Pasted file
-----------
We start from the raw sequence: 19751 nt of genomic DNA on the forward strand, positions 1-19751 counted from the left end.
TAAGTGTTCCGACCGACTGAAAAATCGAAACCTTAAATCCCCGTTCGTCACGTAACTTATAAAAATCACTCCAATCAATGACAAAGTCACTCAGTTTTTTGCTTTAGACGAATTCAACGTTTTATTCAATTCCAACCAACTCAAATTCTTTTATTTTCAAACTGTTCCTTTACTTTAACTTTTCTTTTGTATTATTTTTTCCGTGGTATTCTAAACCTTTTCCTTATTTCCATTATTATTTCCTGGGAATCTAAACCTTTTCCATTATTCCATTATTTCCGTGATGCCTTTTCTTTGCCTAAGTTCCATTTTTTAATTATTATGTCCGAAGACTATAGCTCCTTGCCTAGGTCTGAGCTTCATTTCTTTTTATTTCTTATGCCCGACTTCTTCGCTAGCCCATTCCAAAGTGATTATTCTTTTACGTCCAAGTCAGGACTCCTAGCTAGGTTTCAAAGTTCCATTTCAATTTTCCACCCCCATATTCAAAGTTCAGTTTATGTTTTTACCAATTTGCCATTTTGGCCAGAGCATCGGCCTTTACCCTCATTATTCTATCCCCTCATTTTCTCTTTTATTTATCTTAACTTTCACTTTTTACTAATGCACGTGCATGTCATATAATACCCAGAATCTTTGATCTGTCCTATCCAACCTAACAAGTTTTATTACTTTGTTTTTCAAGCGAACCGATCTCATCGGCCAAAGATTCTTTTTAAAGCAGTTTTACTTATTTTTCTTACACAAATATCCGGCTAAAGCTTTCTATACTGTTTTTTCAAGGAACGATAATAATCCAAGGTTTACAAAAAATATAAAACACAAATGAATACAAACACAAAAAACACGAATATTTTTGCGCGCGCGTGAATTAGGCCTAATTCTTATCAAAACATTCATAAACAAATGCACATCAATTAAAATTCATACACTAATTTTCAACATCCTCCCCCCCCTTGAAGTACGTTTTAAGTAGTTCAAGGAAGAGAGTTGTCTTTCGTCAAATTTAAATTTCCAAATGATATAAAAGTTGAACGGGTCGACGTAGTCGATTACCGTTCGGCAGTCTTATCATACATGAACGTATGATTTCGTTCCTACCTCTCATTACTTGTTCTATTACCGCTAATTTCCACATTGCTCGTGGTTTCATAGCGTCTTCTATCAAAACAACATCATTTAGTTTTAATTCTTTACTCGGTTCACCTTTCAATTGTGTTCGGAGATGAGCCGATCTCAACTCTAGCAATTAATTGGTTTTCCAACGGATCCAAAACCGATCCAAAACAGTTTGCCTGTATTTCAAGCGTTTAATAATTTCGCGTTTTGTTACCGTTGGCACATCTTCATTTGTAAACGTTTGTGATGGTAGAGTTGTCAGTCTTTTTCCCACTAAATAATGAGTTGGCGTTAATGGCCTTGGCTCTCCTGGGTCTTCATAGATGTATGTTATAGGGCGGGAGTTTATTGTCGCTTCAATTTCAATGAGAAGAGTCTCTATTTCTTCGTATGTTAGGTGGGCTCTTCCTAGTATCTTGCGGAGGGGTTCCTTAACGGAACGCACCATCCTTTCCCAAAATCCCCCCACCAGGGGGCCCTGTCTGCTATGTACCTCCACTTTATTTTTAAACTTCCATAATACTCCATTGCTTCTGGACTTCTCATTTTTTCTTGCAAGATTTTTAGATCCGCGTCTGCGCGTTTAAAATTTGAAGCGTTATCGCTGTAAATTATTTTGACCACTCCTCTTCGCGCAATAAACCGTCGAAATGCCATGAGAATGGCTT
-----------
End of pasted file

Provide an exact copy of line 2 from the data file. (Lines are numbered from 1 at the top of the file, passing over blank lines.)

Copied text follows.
TAAGTGTTCCGACCGACTGAAAAATCGAAACCTTAAATCCCCGTTCGTCACGTAACTTATAAAAATCACTCCAATCAATGACAAAGTCACTCAGTTTTTTGCTTTAGACGAATTCAACGTTTTATTCAATTCCAACCAACTCAAATTCTTTTATTTTCAAACTGTTCCTTTACTTTAACTTTTCTTTTGTATTATTTTTTCCGTGGTATTCTAAACCTTTTCCTTATTTCCATTATTATTTCCTGGGAATCTAAACCTTTTCCATTATTCCATTATTTCCGTGATGCCTTTTCTTTGCCTAAGTTCCATTTTTTAATTATTATGTCCGAAGACTATAGCTCCTTGCCTAGGTCTGAGCTTCATTTCTTTTTATTTCTTATGCCCGACTTCTTCGCTAGCCCATTCCAAAGTGATTATTCTTTTACGTCCAAGTCAGGACTCCTAGCTAGGTTTCAAAGTTCCATTTCAATTTTCCACCCCCATATTCAAAGTTCAGTTTATGTTTTTACCAATTTGCCATTTTGGCCAGAGCATCGGCCTTTACCCTCATTATTCTATCCCCTCATTTTCTCTTTTATTTATCTTAACTTTCACTTTTTACTAATGCACGTGCATGTCATATAATACCCAGAATCTTTGATCTGTCCTATCCAACCTAACAAGTTTTATTACTTTGTTTTTCAAGCGAACCGATCTCATCGGCCAAAGATTCTTTTTAAAGCAGTTTTACTTATTTTTCTTACACAAATATCCGGCTAAAGCTTTCTATACTGTTTTTTCAAGGAACGATAATAATCCAAGGTTTACAAAAAATATAAAACACAAATGAATACAAACACAAAAAACACGAATATTTTTGCGCGCGCGTGAATTAGGCCTAATTCTTATCAAAACATTCATAAACAAATGCACATCAATTAAAATTCATACACTAATTTTCAACATCCTCCCCCCCCTTGAAGTACGTTTTAAGTAGTTCAAGGAAGAGAGTTGTCTTTCGTCAAATTTAAATTTCCAAATGATATAAAAGTTGAACGGGTCGACGTAGTCGATTACCGTTCGGCAGTCTTATCATACATGAACGTATGATTTCGTTCCTACCTCTCATTACTTGTTCTATTACCGCTAATTTCCACATTGCTCGTGGTTTCATAGCGTCTTCTATCAAAACAACATCATTTAGTTTTAATTCTTTACTCGGTTCACCTTTCAATTGTGTTCGGAGATGAGCCGATCTCAACTCTAGCAATTAATTGGTTTTCCAACGGATCCAAAACCGATCCAAAACAGTTTGCCTGTATTTCAAGCGTTTAATAATTTCGCGTTTTGTTACCGTTGGCACATCTTCATTTGTAAACGTTTGTGATGGTAGAGTTGTCAGTCTTTTTCCCACTAAATAATGAGTTGGCGTTAATGGCCTTGGCTCTCCTGGGTCTTCATAGATGTATGTTATAGGGCGGGAGTTTATTGTCGCTTCAATTTCAATGAGAAGAGTCTCTATTTCTTCGTATGTTAGGTGGGCTCTTCCTAGTATCTTGCGGAGGGGTTCCTTAACGGAACGCACCATCCTTTCCCAAAATCCCCCCACCAGGGGGCCCTGTCTGCTATGTACCTCCACTTTATTTTTAAACTTCCATAATACTCCATTGCTTCTGGACTTCTCATTTTTTCTTGCAAGATTTTTAGATCCGCGTCTGCGCGTTTAAAATTTGAAGCGTTATCGCTGTAAATTATTTTGACCACTCCTCTTCGCGCAATAAACCGTCGAAATGCCATGAGAATGGCTT